On March 13, a petition titled ‘A Cure for Kehoe’ was released to voice concerns by Georgetown students in club sports about the lack of solutions to the closure of Kehoe Field on Feb. 2. According to the petition, the University’s current long-term plans will take nearly eight years to complete, leaving club sports teams with insufficient options for the foreseeable future. “We are asking the administration to implement a short term solution to Kehoe Field’s closure so that we may continue to play the sports that we love,” the petition reads.
According to James McGrath, head of the Advisory Board for Club Sports (ABCS), the petition was created by ABCS in conjunction with the GUSA executive. The University’s plan, says McGrath, is to prevent people from using Kehoe until they collect capital and complete a plan to build a recreational facility to replace Yates. “I received that information in multiple presentations from Robin Morey, Vice President for Planning and Facilities Management,” he said. “This process should take between eight and fifteen years… Our goal is to see Kehoe renovated in order to bridge the gap between its recent closure and the start of the new recreational facility.”
Prior to Kehoe field’s closure, the field was known to be an unsafe practice space and an undesirable option by club sports teams.
The field posed various problems for club sports while in use. “The turf on Kehoe is field hockey turf, which nobody uses for soccer, and is covered in minor ‘sinkholes’ and patches of torn up turf,” explained Men’s Club Soccer Team president Zachary Moore (MSB ‘17) in an email to the Voice when asked about Kehoe after its closure. According to Moore, the dangers of practicing on the field led the Men’s Club Soccer Team to establish a policy of not holding practice there when possible, because athletes could not train “without worrying about stepping into one of the “sinkholes” and rolling an ankle, or going to ground and tearing up their legs on its rough surface.”
Now that Kehoe has been closed due to these dangers and the ongoing drainage issues, Club Sports are left with even fewer options than before.
According to Men’s Ultimate Frisbee President and Treasurer Perry Cao (SFS ‘17), short-term options to the loss of Kehoe include extending its viability briefly through minimal repairs, thereby rendering the field inaccessible for a period of months, rather than years; refurbishing Kehoe and Yates field house to extend their usage by about ten years, thereby rendering them inaccessible for 12 months; or completely redesigning Kehoe, taking 18 months or more. However, he said these plans are “placeholders to buy time while Master Planning gets underway.”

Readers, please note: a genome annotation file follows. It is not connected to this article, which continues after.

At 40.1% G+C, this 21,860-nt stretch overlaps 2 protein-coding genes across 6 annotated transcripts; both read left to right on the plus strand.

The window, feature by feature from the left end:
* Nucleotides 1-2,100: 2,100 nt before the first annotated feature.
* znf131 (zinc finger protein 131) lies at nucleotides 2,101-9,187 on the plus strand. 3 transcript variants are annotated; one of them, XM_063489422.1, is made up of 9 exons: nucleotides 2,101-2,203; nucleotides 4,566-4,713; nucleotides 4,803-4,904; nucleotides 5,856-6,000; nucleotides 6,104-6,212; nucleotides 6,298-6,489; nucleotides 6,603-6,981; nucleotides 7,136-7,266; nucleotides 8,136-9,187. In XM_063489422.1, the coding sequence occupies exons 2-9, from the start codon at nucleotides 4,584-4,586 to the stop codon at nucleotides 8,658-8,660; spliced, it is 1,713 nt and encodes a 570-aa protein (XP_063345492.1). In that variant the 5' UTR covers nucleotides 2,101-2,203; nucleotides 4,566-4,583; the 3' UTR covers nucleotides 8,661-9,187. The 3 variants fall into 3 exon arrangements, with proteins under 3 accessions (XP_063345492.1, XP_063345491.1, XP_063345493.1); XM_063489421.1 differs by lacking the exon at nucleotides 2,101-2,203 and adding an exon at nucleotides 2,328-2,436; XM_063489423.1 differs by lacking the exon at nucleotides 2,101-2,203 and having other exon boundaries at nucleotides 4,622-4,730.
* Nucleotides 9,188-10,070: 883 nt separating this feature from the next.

“The university plans to have a long-term re-envisioning of campus field space by demolishing Yates, constructing a new gym/athletics facility where Shaw Field currently is, and moving Shaw Field down to ground level. The specifics can be found [on the Master Planning website]. This is projected to take many years to complete, long after I’m graduated.” Cao wrote in an email to the Voice.
“The Kehoe petition is a great first step to show the administration exactly how many students are directly affected by the Kehoe shutdown,” wrote Women’s Club Rugby President Sandhya Mahadevan (SFS ‘17) in an email to the Voice. “The administration needs to recognize the need for both immediate and long-term solutions for the Kehoe situation.”
Cao, Mahadevan, and Moore all say their sports support the petition.
“It feels as though the interests of my team and other club teams are being brushed aside,” wrote Cao. “The university was not proactive in producing a solution when they knew this would become an eventual problem many years ago.”